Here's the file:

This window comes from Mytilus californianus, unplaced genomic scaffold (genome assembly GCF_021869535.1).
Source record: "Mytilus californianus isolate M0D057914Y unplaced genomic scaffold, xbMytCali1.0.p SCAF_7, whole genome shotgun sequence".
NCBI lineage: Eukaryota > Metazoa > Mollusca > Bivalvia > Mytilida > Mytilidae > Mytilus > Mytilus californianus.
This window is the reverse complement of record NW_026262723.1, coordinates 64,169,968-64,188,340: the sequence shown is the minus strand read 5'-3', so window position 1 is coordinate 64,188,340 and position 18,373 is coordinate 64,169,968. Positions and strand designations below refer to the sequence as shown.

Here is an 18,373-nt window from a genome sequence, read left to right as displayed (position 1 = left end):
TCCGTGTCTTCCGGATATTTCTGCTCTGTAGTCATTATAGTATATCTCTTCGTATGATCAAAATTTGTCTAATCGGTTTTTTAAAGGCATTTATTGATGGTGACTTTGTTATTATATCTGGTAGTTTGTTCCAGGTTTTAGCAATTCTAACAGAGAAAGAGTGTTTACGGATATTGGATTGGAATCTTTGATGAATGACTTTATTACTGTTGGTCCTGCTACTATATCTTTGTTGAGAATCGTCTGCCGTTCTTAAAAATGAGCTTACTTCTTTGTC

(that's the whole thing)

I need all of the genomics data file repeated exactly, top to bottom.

This window comes from Mytilus californianus, unplaced genomic scaffold (genome assembly GCF_021869535.1).
Source record: "Mytilus californianus isolate M0D057914Y unplaced genomic scaffold, xbMytCali1.0.p SCAF_7, whole genome shotgun sequence".
NCBI lineage: Eukaryota > Metazoa > Mollusca > Bivalvia > Mytilida > Mytilidae > Mytilus > Mytilus californianus.
This window is the reverse complement of record NW_026262723.1, coordinates 64,169,968-64,188,340: the sequence shown is the minus strand read 5'-3', so window position 1 is coordinate 64,188,340 and position 18,373 is coordinate 64,169,968. Positions and strand designations below refer to the sequence as shown.

Here is an 18,373-nt window from a genome sequence, read left to right as displayed (position 1 = left end):
TCCGTGTCTTCCGGATATTTCTGCTCTGTAGTCATTATAGTATATCTCTTCGTATGATCAAAATTTGTCTAATCGGTTTTTTAAAGGCATTTATTGATGGTGACTTTGTTATTATATCTGGTAGTTTGTTCCAGGTTTTAGCAATTCTAACAGAGAAAGAGTGTTTACGGATATTGGATTGGAATCTTTGATGAATGACTTTATTACTGTTGGTCCTGCTACTATATCTTTGTTGAGAATCGTCTGCCGTTCTTAAAAATGAGCTTACTTCTTTGTC